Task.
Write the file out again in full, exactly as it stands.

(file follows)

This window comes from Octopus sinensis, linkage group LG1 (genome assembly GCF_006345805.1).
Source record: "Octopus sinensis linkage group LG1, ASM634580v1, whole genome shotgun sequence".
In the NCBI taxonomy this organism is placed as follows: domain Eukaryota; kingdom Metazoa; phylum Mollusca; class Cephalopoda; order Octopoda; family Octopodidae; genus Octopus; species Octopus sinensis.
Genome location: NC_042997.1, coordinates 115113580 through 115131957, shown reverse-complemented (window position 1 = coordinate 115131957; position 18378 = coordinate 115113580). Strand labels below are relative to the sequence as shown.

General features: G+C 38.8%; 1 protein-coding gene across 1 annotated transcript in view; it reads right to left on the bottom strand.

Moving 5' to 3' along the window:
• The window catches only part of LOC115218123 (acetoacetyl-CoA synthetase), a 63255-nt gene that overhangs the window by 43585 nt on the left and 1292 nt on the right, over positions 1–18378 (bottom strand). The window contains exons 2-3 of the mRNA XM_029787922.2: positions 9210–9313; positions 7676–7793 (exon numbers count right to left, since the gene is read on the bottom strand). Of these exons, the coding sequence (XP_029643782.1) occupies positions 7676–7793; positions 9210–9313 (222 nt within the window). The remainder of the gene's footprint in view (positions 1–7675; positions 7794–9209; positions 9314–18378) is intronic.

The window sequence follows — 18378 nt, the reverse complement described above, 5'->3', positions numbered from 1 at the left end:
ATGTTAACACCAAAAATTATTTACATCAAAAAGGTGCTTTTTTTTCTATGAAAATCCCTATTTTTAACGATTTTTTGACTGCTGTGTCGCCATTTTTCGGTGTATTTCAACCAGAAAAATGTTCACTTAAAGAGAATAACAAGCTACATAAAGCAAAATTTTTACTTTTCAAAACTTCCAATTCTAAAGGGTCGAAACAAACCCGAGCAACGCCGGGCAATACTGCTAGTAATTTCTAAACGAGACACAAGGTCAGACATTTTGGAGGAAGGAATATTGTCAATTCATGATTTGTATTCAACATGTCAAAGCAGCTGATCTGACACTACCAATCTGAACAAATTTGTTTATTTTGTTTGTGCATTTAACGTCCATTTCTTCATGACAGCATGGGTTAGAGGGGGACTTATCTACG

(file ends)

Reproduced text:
This window comes from Octopus sinensis, linkage group LG1 (genome assembly GCF_006345805.1).
Source record: "Octopus sinensis linkage group LG1, ASM634580v1, whole genome shotgun sequence".
In the NCBI taxonomy this organism is placed as follows: domain Eukaryota; kingdom Metazoa; phylum Mollusca; class Cephalopoda; order Octopoda; family Octopodidae; genus Octopus; species Octopus sinensis.
Genome location: NC_042997.1, coordinates 115113580 through 115131957, shown reverse-complemented (window position 1 = coordinate 115131957; position 18378 = coordinate 115113580). Strand labels below are relative to the sequence as shown.

General features: G+C 38.8%; 1 protein-coding gene across 1 annotated transcript in view; it reads right to left on the bottom strand.

Moving 5' to 3' along the window:
• The window catches only part of LOC115218123 (acetoacetyl-CoA synthetase), a 63255-nt gene that overhangs the window by 43585 nt on the left and 1292 nt on the right, over positions 1–18378 (bottom strand). The window contains exons 2-3 of the mRNA XM_029787922.2: positions 9210–9313; positions 7676–7793 (exon numbers count right to left, since the gene is read on the bottom strand). Of these exons, the coding sequence (XP_029643782.1) occupies positions 7676–7793; positions 9210–9313 (222 nt within the window). The remainder of the gene's footprint in view (positions 1–7675; positions 7794–9209; positions 9314–18378) is intronic.

The window sequence follows — 18378 nt, the reverse complement described above, 5'->3', positions numbered from 1 at the left end:
ATGTTAACACCAAAAATTATTTACATCAAAAAGGTGCTTTTTTTTCTATGAAAATCCCTATTTTTAACGATTTTTTGACTGCTGTGTCGCCATTTTTCGGTGTATTTCAACCAGAAAAATGTTCACTTAAAGAGAATAACAAGCTACATAAAGCAAAATTTTTACTTTTCAAAACTTCCAATTCTAAAGGGTCGAAACAAACCCGAGCAACGCCGGGCAATACTGCTAGTAATTTCTAAACGAGACACAAGGTCAGACATTTTGGAGGAAGGAATATTGTCAATTCATGATTTGTATTCAACATGTCAAAGCAGCTGATCTGACACTACCAATCTGAACAAATTTGTTTATTTTGTTTGTGCATTTAACGTCCATTTCTTCATGACAGCATGGGTTAGAGGGGGACTTATCTACG